Meet the U17 World Cup Team: Forwards

Meet the U17 World Cup Team: Forwards
by J.R. Eskilson
September 29, 2016

While California leads the way in the defense for the U17 World Cup roster, it is Colorado at the forefront among the attackers. Civana Kuhlmann is the notable name among the group. Kuhlmann was part of the U17 WNT in 2014. She was one of two players born in 1999 to make the team as 15-year-olds. 

Now, as one of the veterans of the group, Kuhlmann looks to lead the forward line to a successful campaign at the 2016 U17 World Cup. Hear what her club coach had to say about the striker plus thoughts from the club coaches on the forwards who made the U17 World Cup roster.  

Read More: U.S. U17 World Cup Roster | Meet the Team:  Part One  | Part Two | Part Three

Civana Kuhlmann, Forward, Colorado Rush

Kuhlmann joined Colorado Rush in 2011. She came to the club for the challenges and environment it could provide a player of her quality. She has not been disappointed. 

“Rarely is there one moment,” Colorado Rush Technical Director Erik Bushey told TopDrawerSoccer when asked if there was a moment when he realized Kuhlmann had national team potential. “Civana was a good player when she joined our club. When did we think she had this kind of potential? The day she moved here and made such a serious commitment to training. Why not?”

Kuhlmann’s improved her game over the years. She has listened to the instructions from Bushey and Snow and implemented in her game. Her commitment to the craft helped her refine her approach as a player. 

“Naturally, as one might expect, her confidence has increased and with that has come a more consistent, dominant, driving approach to her attacking game,” Bushey said when asked about the biggest differences in her game since joining the national team. “Additionally, her commitment to defense and appreciation of its value has increased.”

Rush has a support network from top to bottom to challenge players of exceptional quality. With a rich talent pool, Kuhlmann found the place to reach her goals with Rush. 

“Part of our responsibility as youth coaches is to evaluate players so we have an idea just how to push those players to aid in their development,” Bushey said when asked about how he keeps a player like Kuhlmann motivated. “For many players who strive to achieve great things there is a certain level of self-motivation, an internal push if you will. Civana has that quality. Our job is to continually try to create conditions where she can both succeed and be challenged.”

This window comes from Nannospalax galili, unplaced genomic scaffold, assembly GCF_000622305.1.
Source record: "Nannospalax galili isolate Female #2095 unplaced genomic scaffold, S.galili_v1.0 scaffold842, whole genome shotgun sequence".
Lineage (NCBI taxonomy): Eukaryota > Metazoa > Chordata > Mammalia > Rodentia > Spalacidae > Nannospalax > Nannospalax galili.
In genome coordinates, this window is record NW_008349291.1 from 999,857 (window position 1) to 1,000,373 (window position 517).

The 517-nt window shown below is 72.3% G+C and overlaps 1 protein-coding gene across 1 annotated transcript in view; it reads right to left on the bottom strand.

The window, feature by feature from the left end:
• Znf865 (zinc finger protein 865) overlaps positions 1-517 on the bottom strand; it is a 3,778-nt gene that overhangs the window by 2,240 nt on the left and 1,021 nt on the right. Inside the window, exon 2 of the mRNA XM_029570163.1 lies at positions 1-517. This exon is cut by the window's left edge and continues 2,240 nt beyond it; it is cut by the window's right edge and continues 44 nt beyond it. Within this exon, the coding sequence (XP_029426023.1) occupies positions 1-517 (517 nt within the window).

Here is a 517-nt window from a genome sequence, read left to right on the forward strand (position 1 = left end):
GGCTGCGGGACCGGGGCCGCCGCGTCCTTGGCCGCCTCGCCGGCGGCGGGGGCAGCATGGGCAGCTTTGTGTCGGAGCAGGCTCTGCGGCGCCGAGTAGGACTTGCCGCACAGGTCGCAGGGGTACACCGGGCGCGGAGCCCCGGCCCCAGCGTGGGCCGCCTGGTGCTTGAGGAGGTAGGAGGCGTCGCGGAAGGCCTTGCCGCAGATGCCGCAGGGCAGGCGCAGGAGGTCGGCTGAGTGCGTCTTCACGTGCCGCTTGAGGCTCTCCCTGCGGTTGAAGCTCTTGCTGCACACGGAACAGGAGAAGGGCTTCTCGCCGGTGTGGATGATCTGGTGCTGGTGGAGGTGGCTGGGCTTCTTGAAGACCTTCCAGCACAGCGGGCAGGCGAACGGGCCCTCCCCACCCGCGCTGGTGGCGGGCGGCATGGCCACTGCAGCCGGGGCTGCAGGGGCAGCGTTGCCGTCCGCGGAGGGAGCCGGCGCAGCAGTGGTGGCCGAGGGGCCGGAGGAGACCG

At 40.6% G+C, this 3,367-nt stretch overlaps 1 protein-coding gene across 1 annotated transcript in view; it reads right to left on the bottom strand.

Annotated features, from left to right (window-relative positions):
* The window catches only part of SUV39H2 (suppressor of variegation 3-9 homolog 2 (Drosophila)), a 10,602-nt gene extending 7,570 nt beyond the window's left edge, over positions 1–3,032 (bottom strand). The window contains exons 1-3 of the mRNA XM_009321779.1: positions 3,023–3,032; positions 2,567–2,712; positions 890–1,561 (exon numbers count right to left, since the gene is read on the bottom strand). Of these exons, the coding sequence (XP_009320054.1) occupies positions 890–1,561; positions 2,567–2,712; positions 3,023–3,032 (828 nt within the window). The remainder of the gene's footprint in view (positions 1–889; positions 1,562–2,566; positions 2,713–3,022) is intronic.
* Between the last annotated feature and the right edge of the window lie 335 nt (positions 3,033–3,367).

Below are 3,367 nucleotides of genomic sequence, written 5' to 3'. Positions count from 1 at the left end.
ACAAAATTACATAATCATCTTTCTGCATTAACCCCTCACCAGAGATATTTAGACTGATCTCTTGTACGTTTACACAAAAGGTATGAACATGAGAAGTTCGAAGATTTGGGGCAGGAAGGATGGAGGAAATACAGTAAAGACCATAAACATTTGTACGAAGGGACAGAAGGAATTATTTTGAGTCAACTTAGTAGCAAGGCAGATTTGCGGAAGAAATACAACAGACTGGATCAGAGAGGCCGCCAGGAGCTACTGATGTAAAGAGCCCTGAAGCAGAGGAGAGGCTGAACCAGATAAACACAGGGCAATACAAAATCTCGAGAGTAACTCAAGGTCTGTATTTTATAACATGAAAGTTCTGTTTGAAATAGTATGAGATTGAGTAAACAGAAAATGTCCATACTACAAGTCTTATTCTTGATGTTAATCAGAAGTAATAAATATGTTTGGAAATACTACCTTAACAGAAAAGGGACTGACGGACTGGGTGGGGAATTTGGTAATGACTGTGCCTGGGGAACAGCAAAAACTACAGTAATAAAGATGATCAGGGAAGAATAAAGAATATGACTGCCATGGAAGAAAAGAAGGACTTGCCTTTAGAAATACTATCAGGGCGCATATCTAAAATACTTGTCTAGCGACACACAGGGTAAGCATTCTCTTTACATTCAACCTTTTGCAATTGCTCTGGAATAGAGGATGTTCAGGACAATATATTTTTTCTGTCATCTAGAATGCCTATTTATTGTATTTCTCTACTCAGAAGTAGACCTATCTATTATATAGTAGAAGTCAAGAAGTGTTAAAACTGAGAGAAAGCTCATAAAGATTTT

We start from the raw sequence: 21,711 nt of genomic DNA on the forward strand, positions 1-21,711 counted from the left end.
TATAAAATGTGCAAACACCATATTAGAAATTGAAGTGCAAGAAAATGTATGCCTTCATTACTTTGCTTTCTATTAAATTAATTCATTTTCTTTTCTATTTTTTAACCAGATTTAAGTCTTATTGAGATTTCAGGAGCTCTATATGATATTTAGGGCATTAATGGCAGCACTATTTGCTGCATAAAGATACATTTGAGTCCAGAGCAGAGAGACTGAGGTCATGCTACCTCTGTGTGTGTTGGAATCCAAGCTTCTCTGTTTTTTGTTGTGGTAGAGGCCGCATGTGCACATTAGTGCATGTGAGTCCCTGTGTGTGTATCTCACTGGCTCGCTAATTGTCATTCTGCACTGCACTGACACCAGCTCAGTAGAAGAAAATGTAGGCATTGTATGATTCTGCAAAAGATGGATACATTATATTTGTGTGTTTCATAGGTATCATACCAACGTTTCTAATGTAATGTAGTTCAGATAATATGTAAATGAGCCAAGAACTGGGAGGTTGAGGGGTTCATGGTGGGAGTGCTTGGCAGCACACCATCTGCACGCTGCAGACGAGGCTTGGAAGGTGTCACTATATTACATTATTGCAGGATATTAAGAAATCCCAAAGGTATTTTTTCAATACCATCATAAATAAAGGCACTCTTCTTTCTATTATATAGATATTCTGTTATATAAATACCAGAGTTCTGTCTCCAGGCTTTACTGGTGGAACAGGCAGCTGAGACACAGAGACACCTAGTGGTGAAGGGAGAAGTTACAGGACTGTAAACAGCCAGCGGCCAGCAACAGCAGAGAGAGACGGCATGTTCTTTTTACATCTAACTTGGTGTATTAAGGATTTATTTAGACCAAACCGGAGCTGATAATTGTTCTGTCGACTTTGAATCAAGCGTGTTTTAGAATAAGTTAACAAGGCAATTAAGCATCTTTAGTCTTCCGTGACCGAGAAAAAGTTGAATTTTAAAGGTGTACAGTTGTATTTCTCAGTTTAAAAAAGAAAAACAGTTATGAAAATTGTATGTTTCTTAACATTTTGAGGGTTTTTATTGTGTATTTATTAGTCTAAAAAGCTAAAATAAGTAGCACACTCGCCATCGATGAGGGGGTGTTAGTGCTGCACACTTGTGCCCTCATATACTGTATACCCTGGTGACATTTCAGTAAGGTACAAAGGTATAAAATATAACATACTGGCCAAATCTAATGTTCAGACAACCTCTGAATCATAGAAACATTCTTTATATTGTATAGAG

Adrienne Richardson, Forward, Minnesota Thunder 

Adrienne Richardson jumped into the fray with the U.S. U17 Women’s National Team in October of 2015. She has only been in four camps since then, but she made enough of an impression on the coaching staff to earn a spot on the World Cup roster. 

Richardson’s been a dominant force in the ECNL, the current top girls club soccer league, for the Minnesota Thunder. Her combination of skill, strength, and pace sets her apart from the mold. 

Thunder has been her home for much of her soccer career as her club coach Danny Storlien said she joined Thunder when she was nine years old. 

“She has always been a special player,” Storlien, the Minnesota Thunder Girls Elite Director, told TopDrawerSoccer. “She has had many special moments for sure like a four-goal game vs. Jacksonville at PDA in May.”

Storlien said that there was never any confidence lacking in Richardson’s game so the national team attention did not bring that out of here, but rather helped her improve in other areas, which led to a “steady improvement.”

Now, Richardson is in Jordan as the first player from the Minnesota Thunder to make a U17 Women’s World Cup roster. Richardson has the support network with the state’s most well-known club, but she seems like she is fine blazing a trail on her own. 

“She is self motivated and players on a very good team with very good players so she challenges herself but is also challenged by her teammates,” Storlien said about motivating the forward. “She does a lot of individual training on her own too.”


Sophia Smith, Forward, Real Colorado 

Sophia Smith was 12 years old when she joined Real Colorado. She came to the club at the same time as national team teammate Jaelin Howell. The two combined in 2013 to make Real Colorado’s team one of the best in the nation. 

Howell and Smith could’ve sat back on their merits already. They were among the upper echelon of players in that age group and they were creating a team that would be dominant on the club scene for years to come. 

However, neither wanted that from their experience with Real Colorado. They went to the club and to highly regarded coach Lorne Donaldson’s guidance for the chance at something special. They both wanted to be pushed and they found exactly what they wanted with Real Colorado